LEVAQUIN may cause serious side effects, including:
- See "What is the most important information I should know about LEVAQUIN?"
Serious allergic reactions. Allergic reactions can happen in people taking fluoroquinolones, including LEVAQUIN, even after only 1 dose. Stop taking LEVAQUIN and get emergency medical help right away if you have any of the following symptoms of a severe allergic reaction:
- trouble breathing or swallowing
- swelling of the lips, tongue, face
- throat tightness, hoarseness
- rapid heartbeat
- skin rash
|Skin rash may happen in people taking LEVAQUIN, even after only 1 dose. Stop taking LEVAQUIN at the first sign of a skin rash and immediately call your healthcare provider. Skin rash may be a sign of a more serious reaction to LEVAQUIN.
Liver damage (hepatotoxicity): Hepatotoxicity can happen in people who take LEVAQUIN. Call your healthcare provider right away if you have unexplained symptoms such as:
- nausea or vomiting
- stomach pain
- pain or tenderness in the upper right side of your stomach-area
- unusual tiredness
- loss of appetite
- light colored bowel movements
- dark colored urine
- yellowing of your skin or the whites of your eyes
|Stop taking LEVAQUIN and tell your healthcare provider right away if you have yellowing of your skin or white part of your eyes, or if you have dark urine. These can be signs of a serious reaction to LEVAQUIN (a liver problem).
Aortic aneurysm and dissection: Tell your healthcare provider if you have ever been told that you have an aortic aneurysm, a swelling of the large artery that carries blood from the heart to the body. Get emergency medical help right away if you have sudden chest, stomach, or back pain.
Intestine infection (Clostridium difficile-associated diarrhea). Clostridium difficile-associated diarrhea (CDAD) can happen with many antibiotics, including LEVAQUIN. Call your healthcare provider right away if you get watery diarrhea, diarrhea that does not go away, or bloody stools. You may have stomach cramps and a fever. CDAD can happen 2 or more months after you have finished your antibiotic.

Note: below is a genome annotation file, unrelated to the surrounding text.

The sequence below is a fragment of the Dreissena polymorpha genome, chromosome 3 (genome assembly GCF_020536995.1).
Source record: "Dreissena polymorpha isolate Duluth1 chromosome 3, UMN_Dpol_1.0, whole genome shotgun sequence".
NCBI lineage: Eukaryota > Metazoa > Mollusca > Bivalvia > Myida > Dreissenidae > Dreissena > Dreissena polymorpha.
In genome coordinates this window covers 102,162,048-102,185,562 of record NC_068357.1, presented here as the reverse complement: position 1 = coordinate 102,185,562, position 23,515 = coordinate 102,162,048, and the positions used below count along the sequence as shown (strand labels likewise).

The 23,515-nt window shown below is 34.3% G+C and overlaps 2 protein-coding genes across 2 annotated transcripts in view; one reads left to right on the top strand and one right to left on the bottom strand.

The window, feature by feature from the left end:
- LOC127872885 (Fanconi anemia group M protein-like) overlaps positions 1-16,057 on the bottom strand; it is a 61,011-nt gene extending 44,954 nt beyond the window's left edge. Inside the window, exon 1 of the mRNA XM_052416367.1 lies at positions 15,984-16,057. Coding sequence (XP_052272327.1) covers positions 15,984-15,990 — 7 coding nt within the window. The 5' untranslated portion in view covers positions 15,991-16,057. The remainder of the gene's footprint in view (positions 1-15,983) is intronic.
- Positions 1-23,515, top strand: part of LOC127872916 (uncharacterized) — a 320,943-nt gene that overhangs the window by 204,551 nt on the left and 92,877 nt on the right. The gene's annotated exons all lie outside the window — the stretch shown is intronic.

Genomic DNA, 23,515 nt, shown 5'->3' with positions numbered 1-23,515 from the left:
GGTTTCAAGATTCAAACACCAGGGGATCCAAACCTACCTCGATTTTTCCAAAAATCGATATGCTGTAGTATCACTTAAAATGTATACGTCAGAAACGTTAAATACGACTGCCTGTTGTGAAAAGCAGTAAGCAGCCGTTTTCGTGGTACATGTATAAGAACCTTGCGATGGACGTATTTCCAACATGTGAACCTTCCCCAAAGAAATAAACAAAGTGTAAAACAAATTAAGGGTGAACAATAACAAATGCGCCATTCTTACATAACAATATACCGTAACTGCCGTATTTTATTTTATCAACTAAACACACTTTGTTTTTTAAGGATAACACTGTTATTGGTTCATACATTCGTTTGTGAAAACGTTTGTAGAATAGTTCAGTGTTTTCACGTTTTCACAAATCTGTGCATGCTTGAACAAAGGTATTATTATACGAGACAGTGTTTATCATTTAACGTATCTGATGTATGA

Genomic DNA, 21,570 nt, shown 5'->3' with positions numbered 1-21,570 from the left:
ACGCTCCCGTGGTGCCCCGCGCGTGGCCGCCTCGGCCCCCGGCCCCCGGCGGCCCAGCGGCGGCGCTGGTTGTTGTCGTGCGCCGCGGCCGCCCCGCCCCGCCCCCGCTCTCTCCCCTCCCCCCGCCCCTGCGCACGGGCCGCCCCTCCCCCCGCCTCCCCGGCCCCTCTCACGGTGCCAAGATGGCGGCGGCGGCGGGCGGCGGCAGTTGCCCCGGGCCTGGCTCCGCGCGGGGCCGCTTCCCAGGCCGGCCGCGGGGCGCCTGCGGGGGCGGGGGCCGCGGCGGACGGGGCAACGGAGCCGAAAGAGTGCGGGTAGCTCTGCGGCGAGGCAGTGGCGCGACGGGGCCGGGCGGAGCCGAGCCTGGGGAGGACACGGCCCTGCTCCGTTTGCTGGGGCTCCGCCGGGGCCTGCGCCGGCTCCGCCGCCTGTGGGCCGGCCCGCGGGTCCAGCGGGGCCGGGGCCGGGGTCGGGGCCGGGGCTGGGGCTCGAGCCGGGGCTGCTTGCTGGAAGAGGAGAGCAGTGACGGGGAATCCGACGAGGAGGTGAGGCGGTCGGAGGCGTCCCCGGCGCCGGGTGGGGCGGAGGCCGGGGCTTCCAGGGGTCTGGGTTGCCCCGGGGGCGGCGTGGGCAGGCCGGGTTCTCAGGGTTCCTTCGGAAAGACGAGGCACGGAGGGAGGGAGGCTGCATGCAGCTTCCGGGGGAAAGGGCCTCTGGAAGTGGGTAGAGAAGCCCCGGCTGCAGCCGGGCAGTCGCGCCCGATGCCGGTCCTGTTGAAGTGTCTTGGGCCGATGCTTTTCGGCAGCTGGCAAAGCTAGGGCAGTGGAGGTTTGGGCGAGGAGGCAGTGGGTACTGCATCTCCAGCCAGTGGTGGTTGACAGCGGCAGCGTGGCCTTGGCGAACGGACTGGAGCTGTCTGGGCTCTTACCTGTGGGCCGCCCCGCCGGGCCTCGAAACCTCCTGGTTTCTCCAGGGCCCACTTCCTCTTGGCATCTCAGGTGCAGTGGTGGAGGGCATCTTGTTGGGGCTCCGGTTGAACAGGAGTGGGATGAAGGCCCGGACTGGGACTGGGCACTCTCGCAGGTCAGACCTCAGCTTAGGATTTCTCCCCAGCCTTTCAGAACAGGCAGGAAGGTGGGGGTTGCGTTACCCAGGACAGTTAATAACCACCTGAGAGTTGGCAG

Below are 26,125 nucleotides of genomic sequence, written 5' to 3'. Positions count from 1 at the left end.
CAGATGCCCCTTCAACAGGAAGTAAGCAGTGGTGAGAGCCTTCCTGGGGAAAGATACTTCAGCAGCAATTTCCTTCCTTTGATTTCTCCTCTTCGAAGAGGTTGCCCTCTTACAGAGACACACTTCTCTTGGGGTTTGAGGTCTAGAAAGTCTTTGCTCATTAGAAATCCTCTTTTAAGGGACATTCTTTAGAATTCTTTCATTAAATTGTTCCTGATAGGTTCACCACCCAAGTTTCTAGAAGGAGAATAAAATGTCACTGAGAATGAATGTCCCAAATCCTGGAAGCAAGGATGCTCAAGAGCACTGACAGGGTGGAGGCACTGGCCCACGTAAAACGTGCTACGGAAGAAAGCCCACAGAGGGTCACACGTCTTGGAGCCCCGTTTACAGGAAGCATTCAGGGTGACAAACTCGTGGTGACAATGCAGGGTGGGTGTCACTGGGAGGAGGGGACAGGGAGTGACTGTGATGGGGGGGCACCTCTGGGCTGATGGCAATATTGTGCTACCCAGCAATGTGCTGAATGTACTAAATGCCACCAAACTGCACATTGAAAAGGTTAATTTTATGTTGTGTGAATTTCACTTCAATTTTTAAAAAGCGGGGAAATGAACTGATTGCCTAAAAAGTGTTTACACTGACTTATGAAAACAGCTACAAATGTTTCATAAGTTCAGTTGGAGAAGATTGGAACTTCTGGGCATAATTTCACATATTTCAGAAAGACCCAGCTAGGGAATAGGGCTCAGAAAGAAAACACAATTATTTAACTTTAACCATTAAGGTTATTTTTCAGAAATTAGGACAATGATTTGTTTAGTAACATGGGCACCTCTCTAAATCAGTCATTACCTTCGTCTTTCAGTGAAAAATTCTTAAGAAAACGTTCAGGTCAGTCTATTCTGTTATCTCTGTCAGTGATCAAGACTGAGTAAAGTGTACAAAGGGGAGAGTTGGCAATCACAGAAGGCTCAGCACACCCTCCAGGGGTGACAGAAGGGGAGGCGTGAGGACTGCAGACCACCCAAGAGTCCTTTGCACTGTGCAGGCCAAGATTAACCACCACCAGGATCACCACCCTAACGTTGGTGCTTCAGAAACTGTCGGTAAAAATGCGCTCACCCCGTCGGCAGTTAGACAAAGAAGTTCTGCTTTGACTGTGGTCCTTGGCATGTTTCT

Serious heart rhythm changes (QT prolongation and torsades de pointes). Tell your healthcare provider right away if you have a change in your heart beat (a fast or irregular heartbeat), or if you faint. LEVAQUIN may cause a rare heart problem known as prolongation of the QT interval. This condition can cause an abnormal heartbeat and can be very dangerous. The chances of this happening are higher in people:
- who are elderly
- with a family history of prolonged QT interval
- with low blood potassium (hypokalemia)
- who take certain medicines to control heart rhythm (antiarrhythmics)
Joint Problems. Increased chance of problems with joints and tissues around joints in children can happen. Tell your child's healthcare provider if your child has any joint problems during or after treatment with LEVAQUIN.
Changes in blood sugar. People who take LEVAQUIN and other fluoroquinolone medicines with oral anti-diabetes medicines or with insulin can get low blood sugar (hypoglycemia) and high blood sugar (hyperglycemia). Follow your healthcare provider's instructions for how often to check your blood sugar. If you have diabetes and you get low blood sugar while taking LEVAQUIN, stop taking LEVAQUIN and call your healthcare provider right away. Your antibiotic medicine may need to be changed.
Sensitivity to sunlight (photosensitivity). See "What should I avoid while taking LEVAQUIN?"
|The most common side effects of LEVAQUIN include:
|In children 6 months and older who take LEVAQUIN to treat anthrax disease or plague, vomiting is also common.
LEVAQUIN may cause false-positive urine screening results for opiates when testing is done with some commercially available kits. A positive result should be confirmed using a more specific test.
These are not all the possible side effects of LEVAQUIN.
Call your doctor for medical advice about side effects. You may report side effects to FDA at 1-800-FDA-1088.
How should I store LEVAQUIN?
- Store LEVAQUIN at room temperature between 59°F to 86° F (15°C to 30°C).
- Keep LEVAQUIN in a tightly closed container.
|General information about the safe and effective use of LEVAQUIN.
Medicines are sometimes prescribed for purposes other than those listed in a Medication Guide. Do not use LEVAQUIN for a condition for which it is not prescribed. Do not give LEVAQUIN to other people, even if they have the same symptoms that you have. It may harm them.
This Medication Guide summarizes the most important information about LEVAQUIN. If you would like more information about LEVAQUIN, talk with your healthcare provider. You can ask your healthcare provider or pharmacist for information about LEVAQUIN that is written for health professionals.
|What are the ingredients in LEVAQUIN?
Active ingredient: levofloxacin
Inactive ingredients: crospovidone, hypromellose, magnesium stearate, microcrystalline cellulose, polyethylene glycol, polysorbate 80, titanium dioxide.
LEVAQUIN 250 mg tablets also contain synthetic red iron oxide.
LEVAQUIN 500 mg tablets also contain synthetic red iron oxide and synthetic yellow iron oxide.
Active Ingredient Made in Japan
Finished Product Manufactured by:
∙Janssen Ortho LLC, Gurabo, Puerto Rico 00778
∙Janssen Pharmaceuticals, Inc., Titusville, NJ 08560
© 1996, 2007 Janssen Pharmaceutical Companies
For more information, go to www.levaquin.com or call 1-800-526-7736